He speaks with that special quality of the voice reserved for drunks and the guys who voiceover movie trailers – where the emphasis falls on every single word equally and with great force and enthusiasm never once not even for one single moment letting the constant patina of vigour or animation drop – only in this case, that of the voice that pulls me out of sleep, all hideously slurred.


In another city two girls are sitting on a bench in the railway station. As your train pulls away you see that one holds her mobile out to the other, and sat together there on the bench in the sunshine, they watch the tiny screen, on which it seems from their gestures, that a picture is moving. They discuss what's in the image, the one whose phone it is explaining something, laughing, smiling at the other, then the fingers of her hand touch the screen for a moment, a kind of contact with this person that is absent, the gesture soft and practical at the same time, its intimacy to the surface of the screen maybe connected to love, or to desire.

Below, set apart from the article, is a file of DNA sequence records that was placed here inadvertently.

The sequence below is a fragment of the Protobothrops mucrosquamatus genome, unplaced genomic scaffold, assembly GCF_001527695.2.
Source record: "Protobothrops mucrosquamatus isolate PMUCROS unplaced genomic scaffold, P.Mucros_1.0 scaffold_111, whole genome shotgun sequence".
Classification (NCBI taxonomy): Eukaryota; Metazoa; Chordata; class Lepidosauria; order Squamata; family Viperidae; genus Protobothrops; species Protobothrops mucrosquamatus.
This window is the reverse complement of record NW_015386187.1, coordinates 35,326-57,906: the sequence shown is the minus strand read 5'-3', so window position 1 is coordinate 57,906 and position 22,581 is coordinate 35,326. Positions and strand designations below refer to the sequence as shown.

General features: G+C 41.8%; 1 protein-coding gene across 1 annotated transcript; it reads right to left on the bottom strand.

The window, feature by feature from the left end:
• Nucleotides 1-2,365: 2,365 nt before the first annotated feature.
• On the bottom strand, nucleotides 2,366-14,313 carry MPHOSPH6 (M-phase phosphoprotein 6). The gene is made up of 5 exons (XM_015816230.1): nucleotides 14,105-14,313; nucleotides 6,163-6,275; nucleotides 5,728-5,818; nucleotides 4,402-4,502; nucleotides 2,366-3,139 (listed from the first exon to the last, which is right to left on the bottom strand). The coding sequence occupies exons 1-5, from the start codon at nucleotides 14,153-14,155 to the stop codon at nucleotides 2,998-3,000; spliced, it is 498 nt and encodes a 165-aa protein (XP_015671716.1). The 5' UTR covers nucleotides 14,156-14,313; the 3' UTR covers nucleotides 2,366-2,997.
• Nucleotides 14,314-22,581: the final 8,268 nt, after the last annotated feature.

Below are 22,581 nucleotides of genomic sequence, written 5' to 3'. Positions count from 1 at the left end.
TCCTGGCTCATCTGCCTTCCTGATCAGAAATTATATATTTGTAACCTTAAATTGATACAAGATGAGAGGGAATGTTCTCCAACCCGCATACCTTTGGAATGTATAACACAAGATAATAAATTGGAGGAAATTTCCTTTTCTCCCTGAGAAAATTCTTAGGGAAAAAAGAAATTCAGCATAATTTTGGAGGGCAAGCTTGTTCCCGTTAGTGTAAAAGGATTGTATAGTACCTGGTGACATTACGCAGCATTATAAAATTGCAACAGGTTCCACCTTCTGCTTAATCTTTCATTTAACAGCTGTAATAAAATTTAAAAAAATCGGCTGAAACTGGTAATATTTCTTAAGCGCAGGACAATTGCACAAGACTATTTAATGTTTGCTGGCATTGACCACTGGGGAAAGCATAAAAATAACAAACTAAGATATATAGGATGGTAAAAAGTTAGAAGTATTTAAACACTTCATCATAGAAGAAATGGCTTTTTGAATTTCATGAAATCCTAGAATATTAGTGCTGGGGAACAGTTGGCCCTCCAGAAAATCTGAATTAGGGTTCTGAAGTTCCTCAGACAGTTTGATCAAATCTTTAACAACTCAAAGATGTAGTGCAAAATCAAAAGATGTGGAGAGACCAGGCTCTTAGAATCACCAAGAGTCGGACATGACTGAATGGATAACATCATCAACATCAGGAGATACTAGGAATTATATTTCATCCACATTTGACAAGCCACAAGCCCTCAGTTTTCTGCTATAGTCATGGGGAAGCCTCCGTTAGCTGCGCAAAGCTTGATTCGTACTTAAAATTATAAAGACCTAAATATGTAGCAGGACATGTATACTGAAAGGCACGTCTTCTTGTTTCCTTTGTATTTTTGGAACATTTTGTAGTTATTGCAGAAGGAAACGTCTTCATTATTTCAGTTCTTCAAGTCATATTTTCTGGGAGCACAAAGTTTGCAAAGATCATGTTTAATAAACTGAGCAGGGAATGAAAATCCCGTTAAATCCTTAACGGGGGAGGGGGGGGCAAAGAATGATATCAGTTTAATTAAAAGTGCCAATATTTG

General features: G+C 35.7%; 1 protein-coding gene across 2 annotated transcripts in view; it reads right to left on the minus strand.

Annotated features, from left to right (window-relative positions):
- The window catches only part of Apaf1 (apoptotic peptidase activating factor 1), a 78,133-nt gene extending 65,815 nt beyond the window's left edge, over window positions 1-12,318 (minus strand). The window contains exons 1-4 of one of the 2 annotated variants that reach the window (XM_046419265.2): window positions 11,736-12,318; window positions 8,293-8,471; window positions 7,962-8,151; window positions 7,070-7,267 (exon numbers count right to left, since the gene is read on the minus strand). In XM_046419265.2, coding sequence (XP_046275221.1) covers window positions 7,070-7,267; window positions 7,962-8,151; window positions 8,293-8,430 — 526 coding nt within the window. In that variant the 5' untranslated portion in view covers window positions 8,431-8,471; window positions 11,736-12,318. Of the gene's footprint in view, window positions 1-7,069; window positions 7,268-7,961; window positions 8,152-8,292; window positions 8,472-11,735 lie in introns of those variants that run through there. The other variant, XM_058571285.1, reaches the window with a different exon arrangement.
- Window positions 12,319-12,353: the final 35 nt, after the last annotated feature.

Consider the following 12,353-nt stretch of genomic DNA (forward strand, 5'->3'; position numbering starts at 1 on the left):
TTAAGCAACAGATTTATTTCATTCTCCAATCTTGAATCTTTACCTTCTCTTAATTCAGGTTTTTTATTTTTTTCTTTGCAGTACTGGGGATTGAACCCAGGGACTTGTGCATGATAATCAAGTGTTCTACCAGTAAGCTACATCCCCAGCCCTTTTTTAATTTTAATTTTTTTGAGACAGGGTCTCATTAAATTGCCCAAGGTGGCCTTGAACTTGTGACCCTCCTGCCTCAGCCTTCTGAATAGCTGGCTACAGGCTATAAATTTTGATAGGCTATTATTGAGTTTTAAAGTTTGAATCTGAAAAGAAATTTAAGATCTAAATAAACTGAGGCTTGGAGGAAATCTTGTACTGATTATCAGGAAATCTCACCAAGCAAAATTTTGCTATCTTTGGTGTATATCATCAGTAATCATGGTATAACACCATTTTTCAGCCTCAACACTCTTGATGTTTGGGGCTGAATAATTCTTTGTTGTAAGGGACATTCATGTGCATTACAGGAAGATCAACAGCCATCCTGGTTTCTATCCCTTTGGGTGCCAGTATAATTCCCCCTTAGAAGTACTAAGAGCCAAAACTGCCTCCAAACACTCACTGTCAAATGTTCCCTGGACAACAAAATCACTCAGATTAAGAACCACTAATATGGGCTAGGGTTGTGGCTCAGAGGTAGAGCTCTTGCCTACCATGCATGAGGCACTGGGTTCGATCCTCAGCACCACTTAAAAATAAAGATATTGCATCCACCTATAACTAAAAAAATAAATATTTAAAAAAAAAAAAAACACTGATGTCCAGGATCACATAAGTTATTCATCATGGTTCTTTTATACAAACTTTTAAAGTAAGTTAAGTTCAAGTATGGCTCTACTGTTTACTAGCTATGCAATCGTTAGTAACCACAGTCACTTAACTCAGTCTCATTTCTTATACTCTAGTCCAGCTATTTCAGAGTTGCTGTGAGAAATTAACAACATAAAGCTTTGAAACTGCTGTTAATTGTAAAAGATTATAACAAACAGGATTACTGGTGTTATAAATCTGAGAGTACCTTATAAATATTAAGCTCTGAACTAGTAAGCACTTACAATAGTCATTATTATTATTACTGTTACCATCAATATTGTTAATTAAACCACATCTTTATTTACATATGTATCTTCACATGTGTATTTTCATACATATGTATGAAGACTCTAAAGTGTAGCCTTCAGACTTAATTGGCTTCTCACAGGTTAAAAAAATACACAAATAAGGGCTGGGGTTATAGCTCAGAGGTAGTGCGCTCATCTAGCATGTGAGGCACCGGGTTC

In a dream I'm watching the start of a horror movie. Teenagers are entering a high school. From the haircuts it's 60's and the film quality (analog, rich in browns and yellow, half chemical, half autumnal, backs that up). The clip plays in slow motion. Not sure if that's part of the film or part of the context – we're watching the movie in some kind of film studies class. There is discussion of this opening sequence. We're watching it again and again. One shot down the corridor, a second shot at an angle, kids rising from a stairwell, turning right towards the camera, some of them turning away. Watching this you don't know yet which of them will be the protagonists, which of them will enter whatever tangled web of terror and entrapment the movie will bring.


M wrote

16 March 2009

Re ghosts.